Back to School Calculator Buying Guide

July 20, 2023

A calculator might be one of the hardest things to shop for during back-to-school shopping season. After all, many types of calculators are available — from scientific calculators and graphing calculators to basic calculators. And they come with all sorts of features and at different price points.

So, how do you wade through the dozens of options and pick the one with all the functionality and features you’ll need and want? Here’s a guide for choosing a school calculator that fits the bill.

Review Your Class List

The functionality you’ll need largely depends on what classes you’re taking or plan to take. For example, science, engineering, and math classes may require a scientific calculator that can perform complex calculations, including trigonometry, logarithms, statistics, and exponents. 

Keep in mind that scientific calculators are a broad category. You may need a graphing calculator, a more sophisticated type of scientific calculator that can plot coordinates and produce graphs on a high-resolution screen.

Certain business and finance courses may also require a scientific or graphing calculator, depending on the complexity of the math involved. Or they may require a financial calculator designed to perform finance-related calculations, such as depreciation, true market value, and internal rate of return.

Other classes (think history or communications) may necessitate a basic calculator that can perform the main four functions of math — addition, subtraction, multiplication, and division — plus a couple of other tasks, such as calculating square roots and percentages.

If your teacher’s list, class syllabus, or introductory materials don’t specify needing a calculator — and you’re concerned the class may require one — consider contacting your teacher to ask. It’s good to have your calculator before the class starts so you have it ready when you need it.

Remember that every student should have at least a basic “pocket” calculator among their school supplies. Classes in all sorts of topics and disciplines require numbercrunching at some point, and having a calculator in your backpack or desk makes sure you’re ready for it.

Texas Instruments

Top Calculator Picks

Understand Your Exact Needs

Several brands and models of calculators have their own list of features. Generally speaking, the higher the price, the more functionality and features you’ll get.

To find the right kind, consider the types of equations and tasks you’ll do. These questions can help you select the right calculator:

  • What specific types of tasks will you do in your classes? 

The syllabus, class description, or teacher may help you determine that. Make sure any calculator you buy can handle the calculations you’ll need it to do.

  • Will you need to use the calculator for a specific exam? 

Standardized tests, such as AP tests and the SAT, often allow calculator use, but only certain models.

  • Will you need the calculator for future classes?

You may need a more sophisticated calculator if you plan to take more advanced math, science, and engineering classes. Buying a more advanced calculator now could make sense, so you don’t have to upgrade in a year or two.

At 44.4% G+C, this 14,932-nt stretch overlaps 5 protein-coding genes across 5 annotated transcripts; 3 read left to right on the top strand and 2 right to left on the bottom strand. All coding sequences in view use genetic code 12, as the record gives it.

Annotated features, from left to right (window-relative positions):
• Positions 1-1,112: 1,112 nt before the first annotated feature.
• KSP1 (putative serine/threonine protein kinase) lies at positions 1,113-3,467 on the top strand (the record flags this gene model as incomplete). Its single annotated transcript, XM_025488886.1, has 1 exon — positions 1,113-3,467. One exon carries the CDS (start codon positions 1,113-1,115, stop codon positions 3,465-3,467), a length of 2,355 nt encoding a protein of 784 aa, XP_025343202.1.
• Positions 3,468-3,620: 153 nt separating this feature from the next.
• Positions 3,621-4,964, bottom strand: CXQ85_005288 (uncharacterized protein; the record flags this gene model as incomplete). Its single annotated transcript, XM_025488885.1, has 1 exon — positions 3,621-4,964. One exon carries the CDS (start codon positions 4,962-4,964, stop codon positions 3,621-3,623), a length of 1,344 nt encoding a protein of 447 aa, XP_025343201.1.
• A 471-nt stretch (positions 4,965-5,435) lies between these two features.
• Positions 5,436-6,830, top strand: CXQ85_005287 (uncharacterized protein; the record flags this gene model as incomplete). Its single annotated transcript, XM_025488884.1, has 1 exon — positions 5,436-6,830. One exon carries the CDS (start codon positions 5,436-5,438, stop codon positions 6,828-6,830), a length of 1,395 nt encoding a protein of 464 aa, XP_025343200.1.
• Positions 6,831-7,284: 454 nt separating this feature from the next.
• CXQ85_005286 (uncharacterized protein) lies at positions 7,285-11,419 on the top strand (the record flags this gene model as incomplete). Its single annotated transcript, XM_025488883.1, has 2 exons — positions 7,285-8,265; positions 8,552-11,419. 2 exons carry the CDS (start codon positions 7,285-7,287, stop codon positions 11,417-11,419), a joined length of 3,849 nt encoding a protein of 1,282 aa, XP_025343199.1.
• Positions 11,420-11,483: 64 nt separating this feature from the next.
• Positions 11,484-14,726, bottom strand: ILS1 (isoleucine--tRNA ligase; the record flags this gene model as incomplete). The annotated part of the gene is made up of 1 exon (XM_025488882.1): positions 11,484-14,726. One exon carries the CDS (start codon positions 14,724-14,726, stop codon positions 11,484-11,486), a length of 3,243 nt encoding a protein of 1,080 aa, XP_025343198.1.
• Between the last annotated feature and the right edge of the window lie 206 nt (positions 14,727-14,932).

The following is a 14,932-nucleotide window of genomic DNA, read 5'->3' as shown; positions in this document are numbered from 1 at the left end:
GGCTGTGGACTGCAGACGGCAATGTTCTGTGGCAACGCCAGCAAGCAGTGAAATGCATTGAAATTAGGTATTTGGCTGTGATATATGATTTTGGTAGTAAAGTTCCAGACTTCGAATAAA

This Texas Instruments Calculator Chart can help you identify which calculator model is appropriate for different courses.

Consider the Extra Features

Choosing the right calculator doesn’t completely boil down to need. Additional features might be worth spending extra money on to make your experience more efficient and enjoyable. 

For example, some graphing calculators — like the TI-84 Plus CE Color Graphing Calculator — include full-color screens, making graphs easier to read and allowing for color-coding. Some graphing calculators — like TI-84 Calculators — also come with preloaded applications that could be useful, depending on the calculations or tasks. 

Some features you might want to consider:

  • Adjustable screen contrast, allowing you to dim or brighten your screen as needed
  • Storage of past calculations you’ve performed so you can review them later
  • Ability to quickly translate fractions into decimals, and vice versa
  • Ability to input equations in proper notation and how they appear in, say, a textbook
  • Larger-than-average screen for easier viewing and the ability to view more graphs at once
  • A manufacturer’s warranty that covers you if the calculator malfunctions in the first year or beyond

Also, consider how the calculator is powered. Some require disposable batteries, such as AAAs, but many now include rechargeable batteries or run on solar power. Not worrying about buying and replacing calculator batteries can be a big relief.

Specialty Calculators

Choosing the Right Calculator for You

Ultimately, you’ll have to select the calculator that will serve your needs best in the school year ahead — and, hopefully, for many years to come. Spend some time researching calculators and comparing their functionality and features. The right one will likely become apparent as you look more closely at their specific offerings.

Finding the right calculator doesn’t have to be rocket science, but it can help you become a rocket scientist.

About the author

Kelly Spors is a freelance writer and editor based in Minneapolis. She previously worked as a staff reporter for The Wall Street Journal, covering small business and entrepreneurship.

All content provided herein is for educational purposes only. It is provided “as is” and neither the author nor Office Depot warrant the accuracy of the information provided, nor do they assume any responsibility for errors, omissions or contrary interpretation of the subject matter herein.